A First Look at the New Exploratorium
"Would you like to sample our fresh honeycomb?" asks the woman behind the counter at the new Exploratorium's Seaglass cafeteria overlooking the bay. "We serve it everyday as part of our Bee Aware program." She scoops a spoonful of Straus yogurt on my plate to cradle the oozy block of sweet, sweet honey, and thus, solidifies my first impression of the new science and learning center on Piers 15 and 17. Nothing short of amazing.
Often described as "a mad scientist's penny arcade, a scientific funhouse, and an experimental laboratory all rolled into one," the Exploratorium emerges anew from its dark, cavernous quarters at the Palace of Fine Arts to a light, airy space on the waterfront designed to interact directly with the environment in which it exists. Designed by Marc L'Italien's team at EHDD, the center boasts three times more overall space than before, with 150 brand new exhibits amongst more than 600 that will be on view in the 330,000-square-foot indoor/outdoor space. The goal of both design and construction is to become the largest net-zero energy museum in the United States, if not the world. And, for the first time in 44 years, the Exploratorium will be able to offer 1.5 acres of free public space in an outdoor gallery of sorts as well as a Center for Art & Inquiry that will host an artist-in-residence program.
"It's a site-specific exploration, one that captures winds and rising tides," says executive director Dennis Bartels. "It's a place at the intersection of both manmade and natural worlds." Long known for making the invisible visible and for nurturing people's curiosity, Bartels explains that the Exploratorium is one of the 12 most impactful nonprofits of the past 30 years, influencing more than 180 million people a year globally and maintaining its role as a thriving center for research, development, and experiential learning. Around the museum, you'll find explainer stations with rotating themes, part of two different explainer programs—one of which is led by high school students who will gain hands-on teaching experience in real time.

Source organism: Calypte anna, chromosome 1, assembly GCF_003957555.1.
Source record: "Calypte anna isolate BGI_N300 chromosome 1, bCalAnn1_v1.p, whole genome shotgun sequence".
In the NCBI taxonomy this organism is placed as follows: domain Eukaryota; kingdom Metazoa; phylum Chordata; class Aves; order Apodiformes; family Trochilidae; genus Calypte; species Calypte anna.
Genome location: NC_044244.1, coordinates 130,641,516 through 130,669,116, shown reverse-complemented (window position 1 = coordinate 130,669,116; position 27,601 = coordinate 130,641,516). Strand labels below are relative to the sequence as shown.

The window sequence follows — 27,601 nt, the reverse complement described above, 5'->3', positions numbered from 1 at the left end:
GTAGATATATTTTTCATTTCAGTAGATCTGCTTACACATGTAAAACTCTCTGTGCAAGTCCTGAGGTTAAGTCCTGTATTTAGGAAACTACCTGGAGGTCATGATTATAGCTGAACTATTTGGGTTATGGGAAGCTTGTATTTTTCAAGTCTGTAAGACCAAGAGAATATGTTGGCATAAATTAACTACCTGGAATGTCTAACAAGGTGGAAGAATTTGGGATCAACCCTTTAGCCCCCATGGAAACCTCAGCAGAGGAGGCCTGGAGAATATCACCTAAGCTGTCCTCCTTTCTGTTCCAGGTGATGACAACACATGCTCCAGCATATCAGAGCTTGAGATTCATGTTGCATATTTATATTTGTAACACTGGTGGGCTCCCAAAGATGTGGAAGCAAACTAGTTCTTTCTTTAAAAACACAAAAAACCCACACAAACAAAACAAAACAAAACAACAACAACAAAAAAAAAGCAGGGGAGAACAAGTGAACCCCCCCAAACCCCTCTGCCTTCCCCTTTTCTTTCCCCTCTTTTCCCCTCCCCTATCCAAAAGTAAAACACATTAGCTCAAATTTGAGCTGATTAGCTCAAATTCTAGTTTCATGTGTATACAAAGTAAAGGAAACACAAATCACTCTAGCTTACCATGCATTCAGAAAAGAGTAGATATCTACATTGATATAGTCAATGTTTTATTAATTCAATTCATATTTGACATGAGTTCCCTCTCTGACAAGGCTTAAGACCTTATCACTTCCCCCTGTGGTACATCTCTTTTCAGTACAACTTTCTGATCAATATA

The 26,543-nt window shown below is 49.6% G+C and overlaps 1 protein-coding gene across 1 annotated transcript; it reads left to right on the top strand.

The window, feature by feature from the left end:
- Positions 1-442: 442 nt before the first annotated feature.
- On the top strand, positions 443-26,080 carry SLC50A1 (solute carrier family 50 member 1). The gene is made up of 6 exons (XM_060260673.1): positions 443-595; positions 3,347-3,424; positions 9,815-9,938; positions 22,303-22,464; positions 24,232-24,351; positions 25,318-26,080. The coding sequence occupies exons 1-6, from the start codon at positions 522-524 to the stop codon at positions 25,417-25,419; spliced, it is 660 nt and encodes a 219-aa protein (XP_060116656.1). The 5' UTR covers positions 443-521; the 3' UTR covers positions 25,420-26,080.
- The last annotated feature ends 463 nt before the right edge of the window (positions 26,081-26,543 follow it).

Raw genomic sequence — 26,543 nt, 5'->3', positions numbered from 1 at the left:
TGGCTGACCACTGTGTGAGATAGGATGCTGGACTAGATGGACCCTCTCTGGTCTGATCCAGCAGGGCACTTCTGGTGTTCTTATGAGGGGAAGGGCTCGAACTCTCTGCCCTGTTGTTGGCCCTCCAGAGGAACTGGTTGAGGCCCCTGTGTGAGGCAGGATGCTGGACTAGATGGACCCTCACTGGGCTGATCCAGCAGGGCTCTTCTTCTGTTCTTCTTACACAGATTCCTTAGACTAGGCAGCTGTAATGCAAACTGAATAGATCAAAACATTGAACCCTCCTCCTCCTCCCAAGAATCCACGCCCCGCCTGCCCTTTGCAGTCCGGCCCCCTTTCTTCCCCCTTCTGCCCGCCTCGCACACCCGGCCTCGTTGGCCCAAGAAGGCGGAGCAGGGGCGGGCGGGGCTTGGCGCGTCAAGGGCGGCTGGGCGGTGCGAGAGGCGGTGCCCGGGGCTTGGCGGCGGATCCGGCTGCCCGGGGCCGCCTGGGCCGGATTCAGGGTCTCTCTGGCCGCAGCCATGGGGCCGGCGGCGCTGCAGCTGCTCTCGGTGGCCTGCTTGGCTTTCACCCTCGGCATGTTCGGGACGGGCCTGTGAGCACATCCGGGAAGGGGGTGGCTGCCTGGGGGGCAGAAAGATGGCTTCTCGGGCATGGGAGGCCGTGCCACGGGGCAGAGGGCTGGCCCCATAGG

There's a whole world to explore, one that will take many visits and hours to even begin to crack the surface of what's on offer. Here's a rough breakdown of what else to expect, but make it a habit to go often and take advantage of this invaluable resource right in our backyard.
Bay Observatory Gallery and Terrace
This stunning, all-glass gallery is literally a window into the exploration of both nature and culture. The bay-facing side features exhibits that help explain natural systems—the movement of the sun, rising and ebbing tides, currents and the paths of cargo ships, and a 3D topographic map of the Bay Area onto which you can project fog patterns throughout the day and track the salinity of merging fresh and saltwater systems. The city-facing side of the gallery focuses on human impact to the landscape.
This area focuses on the art and science of human behavior—play around with thoughts, feelings, perception, memory, and other social aspects of our species. Look out for and updated version of the popular Tactile Dome (a favorite exhibit from the old space) this summer.
This area is considered the "classic" Exploratorium, with many of the familiar exhibits from the old location. You'll find yourself easily distracted but the parabolic mirror, which provides a trippy, hands-on experience of focusing sound and light. Take notice as you're walking through the corridor—defraction gratings on the windows cast a series of rainbows across the floor in different ways throughout the day as the position of the sun changes.
The East Gallery focuses on biology and living systems. Learn about the power of microscopic plankton, and don't miss your chance at the big tree.
This is the heart and soul of the Exploratorium and houses the workshop area where all the magic happens. It also features the brand new tinkering studio, where visitors can build, make, and experiment right alongside Exploratorium staff.
The Exploratorium opens to the public on Wed. 4/17 at Piers 15 and 17 along the Embarcadero, exploratorium.edu
Photography by Joseph Schell